Khaled Hosseini talks to Salon about the controversey surrounding the film version of his best-selling book, The Kite Runner, which includes a 30-second scene depicting the rape of a boy, played by a 12-year-old Afghan, Ahmad Khan Mahmidzada.
(Mahmidzada’s parents said they had no knowledge of this plot point when they agreed to let their son act in the movie.) Word of the rape scene has triggered threats of violence against the three Afghan child actors who appear in the film, demands that the scene be cut, articles about Hollywood exploitation — and an ensuing P.R. disaster for Paramount, which agreed to delay the film’s release until the kids were safely out of Afghanistan. Last week, the studio announced that the children and their guardians had been relocated to an unnamed city in the United Arab Emirates, clearing the way for the film’s release this Friday.
In the film of “The Kite Runner,” even though the rape is not explicitly shown — we only see the boy’s pants coming down — there were rumors in Afghanistan that the studio planned to use computer animation to create CGI genitals and make the scene more graphic. There have been threats against the actors. An online petition was launched to “save the ‘Kite Runner’ boys.” Had you anticipated that the rape scene would be problematic?
I thought it would raise eyebrows, but if anybody, either me or in the production, thought it would lead to the actors actually fearing for their lives, I don’t think anyone would have gone forward. Certainly, they would not have cast actors from Afghanistan. The controversy reflects that things in Afghanistan have changed to some extent, certainly in the last year or two. Things have become more violent. It’s a more dangerous place than it was. It has slid back and there’s a new element of criminality and violence there.
Would you have advocated cutting the scene to protect the children?
I don’t see how you could maintain the integrity of the film if you removed the scene. You’d pretty much have to scrap the whole thing. The scene is pivotal. Without it the story falls apart because, in many ways, that moment, the act in the alley, is so reprehensible — a simple punching wouldn’t have the same effect. It would really strain the limits of plausibility if this guy [Amir] were now marked for life [emotionally], with all the years of carrying the guilt. The scene is necessary, but I think you have to look at the film in a more panoramic way and not let one scene stand for the whole film.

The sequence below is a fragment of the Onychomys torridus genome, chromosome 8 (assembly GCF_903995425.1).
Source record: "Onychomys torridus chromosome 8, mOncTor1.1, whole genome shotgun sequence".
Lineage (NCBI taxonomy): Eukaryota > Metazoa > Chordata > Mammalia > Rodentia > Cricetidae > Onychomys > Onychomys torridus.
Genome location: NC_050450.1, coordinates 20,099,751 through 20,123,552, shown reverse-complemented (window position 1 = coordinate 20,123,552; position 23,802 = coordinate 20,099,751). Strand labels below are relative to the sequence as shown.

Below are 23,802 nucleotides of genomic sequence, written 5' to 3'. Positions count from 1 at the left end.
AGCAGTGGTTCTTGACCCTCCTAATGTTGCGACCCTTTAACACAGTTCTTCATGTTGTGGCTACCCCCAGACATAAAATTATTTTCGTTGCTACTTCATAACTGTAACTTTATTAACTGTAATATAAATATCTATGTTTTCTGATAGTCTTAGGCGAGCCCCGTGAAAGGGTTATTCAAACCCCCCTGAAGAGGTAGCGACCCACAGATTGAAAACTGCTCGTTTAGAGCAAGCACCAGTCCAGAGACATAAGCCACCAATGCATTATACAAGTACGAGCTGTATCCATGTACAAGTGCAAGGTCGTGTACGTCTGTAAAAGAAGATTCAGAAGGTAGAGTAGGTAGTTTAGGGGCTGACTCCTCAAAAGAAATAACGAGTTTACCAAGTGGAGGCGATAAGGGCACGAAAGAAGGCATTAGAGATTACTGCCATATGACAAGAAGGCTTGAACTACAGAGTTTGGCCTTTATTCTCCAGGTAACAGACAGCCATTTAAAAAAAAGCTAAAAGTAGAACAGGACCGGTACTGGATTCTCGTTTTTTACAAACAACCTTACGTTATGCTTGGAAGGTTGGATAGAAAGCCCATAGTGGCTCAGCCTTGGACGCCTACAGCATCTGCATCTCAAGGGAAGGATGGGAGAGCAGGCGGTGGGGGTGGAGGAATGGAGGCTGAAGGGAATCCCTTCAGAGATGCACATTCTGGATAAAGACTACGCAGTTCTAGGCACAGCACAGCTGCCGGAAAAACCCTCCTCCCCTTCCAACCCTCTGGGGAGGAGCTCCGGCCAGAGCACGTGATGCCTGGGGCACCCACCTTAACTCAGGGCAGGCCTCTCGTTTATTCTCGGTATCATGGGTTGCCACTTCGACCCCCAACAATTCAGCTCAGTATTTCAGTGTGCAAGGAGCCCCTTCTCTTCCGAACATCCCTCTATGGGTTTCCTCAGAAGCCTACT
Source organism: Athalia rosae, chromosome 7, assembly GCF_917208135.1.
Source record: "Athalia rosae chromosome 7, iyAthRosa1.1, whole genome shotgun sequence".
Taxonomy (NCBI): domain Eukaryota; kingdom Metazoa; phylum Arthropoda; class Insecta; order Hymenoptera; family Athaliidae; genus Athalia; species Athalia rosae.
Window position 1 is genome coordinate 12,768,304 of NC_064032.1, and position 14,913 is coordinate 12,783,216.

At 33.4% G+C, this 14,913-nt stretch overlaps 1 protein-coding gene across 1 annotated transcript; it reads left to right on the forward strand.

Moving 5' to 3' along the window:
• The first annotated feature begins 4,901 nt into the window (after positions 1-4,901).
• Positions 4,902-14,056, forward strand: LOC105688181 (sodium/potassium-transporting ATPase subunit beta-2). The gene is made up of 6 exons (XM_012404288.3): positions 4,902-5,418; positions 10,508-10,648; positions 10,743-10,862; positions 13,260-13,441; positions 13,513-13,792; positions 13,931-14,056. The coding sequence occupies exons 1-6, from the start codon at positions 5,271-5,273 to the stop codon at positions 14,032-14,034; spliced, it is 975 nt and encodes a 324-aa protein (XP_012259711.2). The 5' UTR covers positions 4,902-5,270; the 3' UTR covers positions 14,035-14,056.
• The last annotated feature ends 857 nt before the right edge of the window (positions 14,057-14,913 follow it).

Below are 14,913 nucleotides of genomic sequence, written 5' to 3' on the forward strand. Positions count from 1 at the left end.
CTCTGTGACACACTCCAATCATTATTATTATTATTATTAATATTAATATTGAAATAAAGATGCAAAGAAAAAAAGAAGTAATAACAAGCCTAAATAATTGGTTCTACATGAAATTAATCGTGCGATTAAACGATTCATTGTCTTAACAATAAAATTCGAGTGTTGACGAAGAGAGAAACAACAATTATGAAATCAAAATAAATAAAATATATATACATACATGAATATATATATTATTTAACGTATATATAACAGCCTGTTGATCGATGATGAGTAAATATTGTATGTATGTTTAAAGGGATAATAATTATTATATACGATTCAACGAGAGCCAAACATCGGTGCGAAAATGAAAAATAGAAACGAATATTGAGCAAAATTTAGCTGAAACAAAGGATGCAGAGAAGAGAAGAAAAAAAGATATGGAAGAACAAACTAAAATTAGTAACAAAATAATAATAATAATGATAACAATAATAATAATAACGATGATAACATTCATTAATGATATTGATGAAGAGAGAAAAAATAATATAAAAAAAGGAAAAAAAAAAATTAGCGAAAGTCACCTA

I’m confused by the Afghan response. I’ve read of Afghans saying, “Rape is a taboo subject in Afghanistan, as is homosexuality” and “the culture and religion look down on those things.” Doesn’t showing the rape of a Hazara by a Pashtun reveal an underpublicized discrimination against an Afghan minority group by the dominant, majority ethnic group? Weren’t you revealing the atrocities, not condoning them?
How anybody can see this film and walk away with the conclusion that it supports rape is unfathomable to me. This is a film that denounces what happened in that alley, not one that endorses it. It brings to light some of the terrible things that have happened in that country. The scene is pivotal, but the film is not about that scene. It’s not about sexual predators.
Do you worry that the movie version of your novel, with its potential to create empathy, has been eclipsed by this controversy?
I hope this controversy hasn’t overshadowed the fact that this is a film about good things — about the virtues of tolerance, friendship, brotherhood and love and harmony — and that it speaks against violence. There’s a lovely scene in the film where Amir, in a moment of distress and personal anguish, goes to a mosque and prays. How many times have we seen Muslim characters in a film pray — in that kind of very spiritual moment, piously? Usually when they do, in the next scene they’re blowing something up. And I’m proud of the fact that Muslims around the world will see this character performing this ritual exactly in the way that it was meant to be performed.